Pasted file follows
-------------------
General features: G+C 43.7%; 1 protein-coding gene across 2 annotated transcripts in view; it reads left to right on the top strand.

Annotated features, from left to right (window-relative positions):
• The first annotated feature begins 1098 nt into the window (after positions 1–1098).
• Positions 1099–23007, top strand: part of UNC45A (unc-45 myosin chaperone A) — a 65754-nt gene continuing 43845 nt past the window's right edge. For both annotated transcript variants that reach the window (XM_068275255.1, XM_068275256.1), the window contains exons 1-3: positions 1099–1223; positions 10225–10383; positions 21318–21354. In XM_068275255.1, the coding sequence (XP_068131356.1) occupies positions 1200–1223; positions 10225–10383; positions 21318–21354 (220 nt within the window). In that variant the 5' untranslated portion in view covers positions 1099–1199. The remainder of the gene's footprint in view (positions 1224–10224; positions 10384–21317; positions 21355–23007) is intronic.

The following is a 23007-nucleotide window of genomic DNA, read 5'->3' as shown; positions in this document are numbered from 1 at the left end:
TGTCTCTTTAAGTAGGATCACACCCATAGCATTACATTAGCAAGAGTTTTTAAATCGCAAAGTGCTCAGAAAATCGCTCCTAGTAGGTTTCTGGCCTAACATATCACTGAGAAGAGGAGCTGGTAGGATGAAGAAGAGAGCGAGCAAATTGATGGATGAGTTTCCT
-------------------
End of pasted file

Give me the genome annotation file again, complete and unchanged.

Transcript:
General features: G+C 43.7%; 1 protein-coding gene across 2 annotated transcripts in view; it reads left to right on the top strand.

Annotated features, from left to right (window-relative positions):
• The first annotated feature begins 1098 nt into the window (after positions 1–1098).
• Positions 1099–23007, top strand: part of UNC45A (unc-45 myosin chaperone A) — a 65754-nt gene continuing 43845 nt past the window's right edge. For both annotated transcript variants that reach the window (XM_068275255.1, XM_068275256.1), the window contains exons 1-3: positions 1099–1223; positions 10225–10383; positions 21318–21354. In XM_068275255.1, the coding sequence (XP_068131356.1) occupies positions 1200–1223; positions 10225–10383; positions 21318–21354 (220 nt within the window). In that variant the 5' untranslated portion in view covers positions 1099–1199. The remainder of the gene's footprint in view (positions 1224–10224; positions 10384–21317; positions 21355–23007) is intronic.

The following is a 23007-nucleotide window of genomic DNA, read 5'->3' as shown; positions in this document are numbered from 1 at the left end:
TGTCTCTTTAAGTAGGATCACACCCATAGCATTACATTAGCAAGAGTTTTTAAATCGCAAAGTGCTCAGAAAATCGCTCCTAGTAGGTTTCTGGCCTAACATATCACTGAGAAGAGGAGCTGGTAGGATGAAGAAGAGAGCGAGCAAATTGATGGATGAGTTTCCT